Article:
DR: I do come in the studio with an idea, a shape of things, but it’s very sort of a broad stroke on things. You know what I mean? I try to make sure that I can get out of the way in case something incredible happens that I could never imagine. And that’s where the dancers come in.

That’s why the artists are so important to the process for me because I don’t pretend to have all the best ideas. So that’s still what the thrill is for me as a choreographer, that’s what I love to do. And that’s why I still do this. But I start with phrases, I make a lot of material. With my own company, I did a little preparation before but not as much as I normally do for such a large work. It’s a 47 minute work. I just start building material. I start building phrases and I’ll be working on a phrase that’s for a specific song in my head. And then sometimes that material goes better with another one. So I start to play with the playlist.

So Desmond, who is, as you know, my co-director, but also was and is my muse and the person that’s right there for every step. Because he thinks differently. He’s like, so what order? I say, I don’t know. I think I make a big old mess. And I think for dancers, once you work with me long enough, like my company, they just roll with it.

There is also sometimes an element of improvisation as well. I will ask the dancers, sometimes. I’ll put on a section of music and I”ll say guys, I’ll give them an idea. And I’ll say just move. Just move for me. How do you feel this music? What are you feeling? And out of that sometimes comes some cool, but most of the time I stay really in front of making the actual steps. But I love their influence. I love to watch them move, and I’ll take something that they do and build upon it.


DR: And then the final section is “Here to Love” and that is one of his latest songs. And that kind of speaks for itself. That was almost like a denouement to the whole piece. It kind of summed up. It’s very simple. We’re back to where we started. It’s really just about us, and only we can change it. And only we can make a difference.


SW: Rhoden says Lenny Kravitz FaceTimed with the company on opening night at the Joyce Theater. And that was an amazing moment for him and the company. 

DR: I think that this piece itself was a really important moment for me. I enjoyed doing it. I enjoyed my time in the studio. I was tense sometimes. You know, I probably exhausted them because I had to almost try everything in my head. Before I could feel satisfied to move on and feel like I found it. And again, that’s because I cared so deeply about the music and the message. And you know what I also feel like, because this whole quarantine and this, this whole COVID-19 thing, kind of grounded all of us for a moment. I couldn’t wait to get this in front of more audiences. Now we did have all of those performances at the Joyce and this was amazing but I was looking forward to going back into the studio, still fine tuning. Also, the dancers after they performed it for that long run, I bet you they’re going to come back to it in a completely different way. And now after this experience, this unfortunate experience with where we are, it’s going to be more precious. I try to explain to them how important this is. Your message, what you’re doing on the stage really affects people, you’re transporting people.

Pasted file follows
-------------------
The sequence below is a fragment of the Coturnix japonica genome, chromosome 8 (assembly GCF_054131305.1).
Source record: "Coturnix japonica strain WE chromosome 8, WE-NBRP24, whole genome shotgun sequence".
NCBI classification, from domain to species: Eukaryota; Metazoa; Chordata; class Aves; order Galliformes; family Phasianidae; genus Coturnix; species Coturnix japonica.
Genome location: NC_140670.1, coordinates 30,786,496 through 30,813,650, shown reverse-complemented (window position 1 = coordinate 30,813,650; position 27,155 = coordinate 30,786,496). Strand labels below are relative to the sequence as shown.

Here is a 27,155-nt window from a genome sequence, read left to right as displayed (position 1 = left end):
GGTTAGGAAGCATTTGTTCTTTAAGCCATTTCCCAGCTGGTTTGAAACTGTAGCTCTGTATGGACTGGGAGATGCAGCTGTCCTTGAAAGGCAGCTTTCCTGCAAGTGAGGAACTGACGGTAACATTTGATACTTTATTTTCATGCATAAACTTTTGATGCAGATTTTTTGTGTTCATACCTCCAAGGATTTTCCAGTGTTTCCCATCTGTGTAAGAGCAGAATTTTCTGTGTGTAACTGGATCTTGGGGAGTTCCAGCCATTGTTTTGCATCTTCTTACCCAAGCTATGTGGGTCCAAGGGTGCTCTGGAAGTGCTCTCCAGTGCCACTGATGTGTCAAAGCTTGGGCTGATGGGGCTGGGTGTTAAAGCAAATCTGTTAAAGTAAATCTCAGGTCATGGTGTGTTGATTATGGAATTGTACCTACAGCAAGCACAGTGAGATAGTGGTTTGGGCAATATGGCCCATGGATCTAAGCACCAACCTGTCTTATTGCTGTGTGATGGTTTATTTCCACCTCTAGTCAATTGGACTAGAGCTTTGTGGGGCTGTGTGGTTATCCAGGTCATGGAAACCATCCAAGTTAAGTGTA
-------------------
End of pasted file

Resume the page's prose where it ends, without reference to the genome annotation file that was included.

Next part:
SW: Rhoden and I reconnected recently via email. I was curious how he’s been reflecting on the work these days. Here’s a bit of what he wrote:

“For me – it all starts with love. Love has always been the answer and will always be the answer. Love takes on many forms – such as empathy, compassion, patience, generosity, respect, awareness to name a few. The challenges we are facing are not new. Particularly with race relations and all of its inequity. Add the pandemic on top of that and the struggle is real. I think that we are living in a time where the strength and the history of the activists and trailblazers that came before us has reached its boiling point. Progress has happened, but not enough. If I can make any type of impact – I try to use my work to touch people.”


SW: Choreographer and co-artistic director of Complexions Contemporary Ballet Dwight Rhoden, discussing his work “Love Rocks,” set to the music of Lenny Kravitz. 

This episode was recorded, edited and produced by me, Stephanie Wolf. 

This episode also marks the conclusion of our second season. We’re going to take a break for a few months to gear up for a new season of UnSequenced. Keep an eye on this feed for more information about that! And we’ll be working on some other audio offerings that we can’t wait to share with you! For updates on those, as well as our Zoom Q&As with moving artists, follow us on Instagram at diydancermag. 

As always, thanks to Joe Kye who composed our theme music. The performance and rehearsal excerpts you heard in this episode are courtesy of Complexions Contemporary Ballet. Thanks to our Patreon subscribers, who make this podcast possible. You can join them at patreon.com/diydancer.

Find UnSequenced wherever you get your podcasts. And thanks for listening!

Listen to the full episode here, or wherever you get your podcasts.


Visit Rhoden’s website.